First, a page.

If you have used Dragon dictation and transcription as option for bringing the text into Ulysses it will come in as one lump of text when you copy and paste it. This will be easier than going back-and-forth between Textedit and Ulysses copying and pasting small sections one at a time. The best way to organise your text is to position the cursor in front of where you need to have a split and use the menu to Split at Selection. When you split a single sheet into perhaps five or six separate sheets you can then use your mouse or magic pad to move the text to where you want it. You will see the sheets are glued together. That will not stop you from moving sheets up and down to arange in the correct order. From there you either leave the sheets as separate entities and just put them back together again at the time of exporting out. It really depends upon the document and maybe it would be better to have it all together as one single sheet. All you have to do is to select all of the sheets when you have everything in the correct order and merge them together.
Using The Library For Organising Your Documents In Ulysses
It’s not a problem to have the Ulysses for writers application on multiple devices. You may have a desktop computer, a MacBook Air, iPad Pro and you want to have the same information on all of these devices. In the new version of Ulysses for writers you have the application on your iPhone too. It doesn’t matter where you are or which Apple device you are able to get to, you’ll be able to pick up wherever you left off. In my experience with the synchronisation of documents over iCloud in Ulysses for writers app I’ve not had any problems at all. The synchronisation works well and it works fast. The iPhone version of Ulysses for writers application 2.5 is available and we don’t need to use Daedalus the notetaking application.
Your View Within The Library Can Be Altered By Using Filters
There is a keyboard shortcut to add a sheet to favourites and you can get at these favourites in the library pane. There is also a filter for the Last 7 Days. this can be handy if you want to get to a file quickly and you can’t remember what it’s called or where you put it, but you know you did it during the last week. It’s possible to create other filters so you can have a look at whatever you’ve done in the last 24 hours, for example. A useful filter would be to use keywords. If you are writing a novel you could have a keyword for a character in the story. This will give you a list of all of the sheets keyworded with that character. Often when you’re writing a story you need to find an instance where your character does something or says something and make some changes. Such a filter will give you quick access to those parts of the story.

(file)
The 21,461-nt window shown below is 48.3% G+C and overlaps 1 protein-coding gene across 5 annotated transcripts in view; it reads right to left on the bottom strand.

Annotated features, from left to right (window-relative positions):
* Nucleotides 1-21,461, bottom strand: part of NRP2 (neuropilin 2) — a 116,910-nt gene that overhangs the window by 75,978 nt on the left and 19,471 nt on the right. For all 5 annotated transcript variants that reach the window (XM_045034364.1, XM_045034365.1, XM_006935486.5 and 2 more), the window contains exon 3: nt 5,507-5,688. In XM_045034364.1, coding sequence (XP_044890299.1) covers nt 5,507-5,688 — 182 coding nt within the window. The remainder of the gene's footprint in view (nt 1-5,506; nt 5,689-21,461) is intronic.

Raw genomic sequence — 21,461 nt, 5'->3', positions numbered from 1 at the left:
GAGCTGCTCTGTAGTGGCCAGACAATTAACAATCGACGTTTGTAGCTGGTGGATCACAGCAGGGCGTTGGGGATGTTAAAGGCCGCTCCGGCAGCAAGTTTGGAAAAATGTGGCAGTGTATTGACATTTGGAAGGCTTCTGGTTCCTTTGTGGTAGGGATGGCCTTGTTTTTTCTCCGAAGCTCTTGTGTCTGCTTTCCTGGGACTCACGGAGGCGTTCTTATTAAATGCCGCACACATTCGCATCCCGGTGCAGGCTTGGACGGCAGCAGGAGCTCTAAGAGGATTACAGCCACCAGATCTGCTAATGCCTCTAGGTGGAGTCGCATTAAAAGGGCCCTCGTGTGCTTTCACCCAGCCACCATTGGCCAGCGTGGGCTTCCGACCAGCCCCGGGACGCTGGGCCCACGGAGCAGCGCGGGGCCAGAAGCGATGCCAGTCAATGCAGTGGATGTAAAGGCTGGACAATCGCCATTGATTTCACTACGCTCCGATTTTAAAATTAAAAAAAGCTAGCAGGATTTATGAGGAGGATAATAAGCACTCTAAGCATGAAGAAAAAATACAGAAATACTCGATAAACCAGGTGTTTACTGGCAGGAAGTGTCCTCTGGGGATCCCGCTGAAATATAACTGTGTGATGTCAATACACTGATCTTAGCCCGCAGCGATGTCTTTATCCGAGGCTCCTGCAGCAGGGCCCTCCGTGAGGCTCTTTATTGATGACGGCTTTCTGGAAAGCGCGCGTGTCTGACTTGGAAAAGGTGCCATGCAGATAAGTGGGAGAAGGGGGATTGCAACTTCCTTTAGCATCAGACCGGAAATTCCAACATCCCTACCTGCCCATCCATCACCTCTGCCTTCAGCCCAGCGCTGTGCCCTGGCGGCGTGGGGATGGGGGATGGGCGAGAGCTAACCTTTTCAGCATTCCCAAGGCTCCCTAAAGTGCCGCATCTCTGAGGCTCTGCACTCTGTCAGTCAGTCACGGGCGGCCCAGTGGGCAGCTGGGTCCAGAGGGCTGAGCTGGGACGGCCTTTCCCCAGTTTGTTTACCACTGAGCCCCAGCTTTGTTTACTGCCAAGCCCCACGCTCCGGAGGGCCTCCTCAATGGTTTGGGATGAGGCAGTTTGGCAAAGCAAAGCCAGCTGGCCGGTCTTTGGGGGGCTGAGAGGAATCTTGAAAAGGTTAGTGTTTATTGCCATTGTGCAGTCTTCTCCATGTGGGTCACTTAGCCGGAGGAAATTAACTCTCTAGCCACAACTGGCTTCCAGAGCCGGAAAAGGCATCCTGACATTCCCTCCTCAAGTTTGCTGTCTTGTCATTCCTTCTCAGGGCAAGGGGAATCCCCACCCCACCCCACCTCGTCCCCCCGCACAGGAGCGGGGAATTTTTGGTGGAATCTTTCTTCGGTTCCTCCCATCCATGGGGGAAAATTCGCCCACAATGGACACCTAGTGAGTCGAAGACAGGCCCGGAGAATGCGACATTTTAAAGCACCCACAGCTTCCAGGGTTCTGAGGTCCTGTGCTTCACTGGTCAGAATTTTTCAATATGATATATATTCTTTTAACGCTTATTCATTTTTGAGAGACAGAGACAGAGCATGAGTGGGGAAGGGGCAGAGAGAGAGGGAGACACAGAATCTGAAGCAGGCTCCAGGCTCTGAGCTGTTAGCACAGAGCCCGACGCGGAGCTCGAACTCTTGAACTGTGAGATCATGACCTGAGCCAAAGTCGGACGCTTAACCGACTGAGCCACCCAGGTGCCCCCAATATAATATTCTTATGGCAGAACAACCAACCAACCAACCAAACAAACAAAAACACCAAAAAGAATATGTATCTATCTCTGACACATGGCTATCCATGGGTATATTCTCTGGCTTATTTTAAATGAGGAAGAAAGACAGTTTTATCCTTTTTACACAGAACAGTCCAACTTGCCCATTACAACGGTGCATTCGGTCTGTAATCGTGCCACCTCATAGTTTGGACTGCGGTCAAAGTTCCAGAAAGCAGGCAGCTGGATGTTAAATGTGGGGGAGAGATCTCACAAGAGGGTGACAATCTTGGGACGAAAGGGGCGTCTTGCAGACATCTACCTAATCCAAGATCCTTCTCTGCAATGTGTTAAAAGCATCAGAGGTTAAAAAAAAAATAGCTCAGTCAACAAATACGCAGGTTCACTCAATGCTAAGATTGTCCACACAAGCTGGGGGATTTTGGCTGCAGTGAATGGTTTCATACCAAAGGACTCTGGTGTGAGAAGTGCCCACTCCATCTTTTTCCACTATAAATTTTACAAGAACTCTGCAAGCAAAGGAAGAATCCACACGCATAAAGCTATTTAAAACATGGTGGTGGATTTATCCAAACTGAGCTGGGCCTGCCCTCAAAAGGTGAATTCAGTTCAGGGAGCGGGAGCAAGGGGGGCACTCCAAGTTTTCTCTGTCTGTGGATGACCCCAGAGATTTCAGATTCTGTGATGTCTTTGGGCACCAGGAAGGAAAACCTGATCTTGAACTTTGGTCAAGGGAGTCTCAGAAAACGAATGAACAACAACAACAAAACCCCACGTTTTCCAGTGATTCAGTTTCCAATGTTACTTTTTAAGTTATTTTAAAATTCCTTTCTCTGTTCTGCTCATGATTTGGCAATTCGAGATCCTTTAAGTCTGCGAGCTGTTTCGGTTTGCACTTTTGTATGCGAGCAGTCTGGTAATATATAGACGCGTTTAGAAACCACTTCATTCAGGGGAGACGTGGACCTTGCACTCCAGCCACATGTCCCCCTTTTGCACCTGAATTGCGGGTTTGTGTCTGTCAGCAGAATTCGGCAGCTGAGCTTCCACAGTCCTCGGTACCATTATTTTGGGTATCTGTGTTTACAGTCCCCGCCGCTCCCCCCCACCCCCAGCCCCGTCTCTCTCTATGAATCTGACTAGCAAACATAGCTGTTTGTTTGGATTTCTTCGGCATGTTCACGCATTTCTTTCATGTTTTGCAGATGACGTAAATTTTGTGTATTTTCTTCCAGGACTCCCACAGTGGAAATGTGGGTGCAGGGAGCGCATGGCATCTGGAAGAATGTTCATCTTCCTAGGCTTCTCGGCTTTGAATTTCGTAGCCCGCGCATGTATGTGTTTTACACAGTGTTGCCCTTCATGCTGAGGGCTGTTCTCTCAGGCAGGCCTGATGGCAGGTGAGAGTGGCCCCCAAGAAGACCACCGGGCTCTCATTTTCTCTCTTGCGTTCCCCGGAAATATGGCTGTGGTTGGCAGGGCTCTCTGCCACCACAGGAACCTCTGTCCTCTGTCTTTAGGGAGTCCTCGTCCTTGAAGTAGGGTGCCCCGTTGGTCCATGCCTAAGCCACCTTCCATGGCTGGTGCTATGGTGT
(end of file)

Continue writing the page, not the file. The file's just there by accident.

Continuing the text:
Grouping And Outlining In Ulysses
Writing a novel is a huge task involving as much as a hundred thousand words or maybe more. You’re going to want to break this into sections so you start by adding a group in the library for your book. Within the group you’ll split it up further probably by having a group for each of the three acts of the story. Within the group for act one you can split it up further into chapters and scenes. It’s very easy to set up a hierarchy of groups within the Ulysses for writers and authors application. It’ll be a good idea to have a separate group to place your research material. It’s just a case of being totally professional and organised in the way you write your book. It’s a way of making sure everything is in the right place when it comes down to exporting out from Ulysses to your e-book or PDF, or whatever type of document you export to. It’s a simple matter to move sheets around within the structure with dragging and dropping. Depending on how finely you split things up, you might be able to move just about everything with drag and drop and not have to use copy and paste. Another useful feature within the Ulysses library is the area for trash. When you delete a sheet it is not got rid of completely. You can always go back into the trash folder and retrieve something if necessary.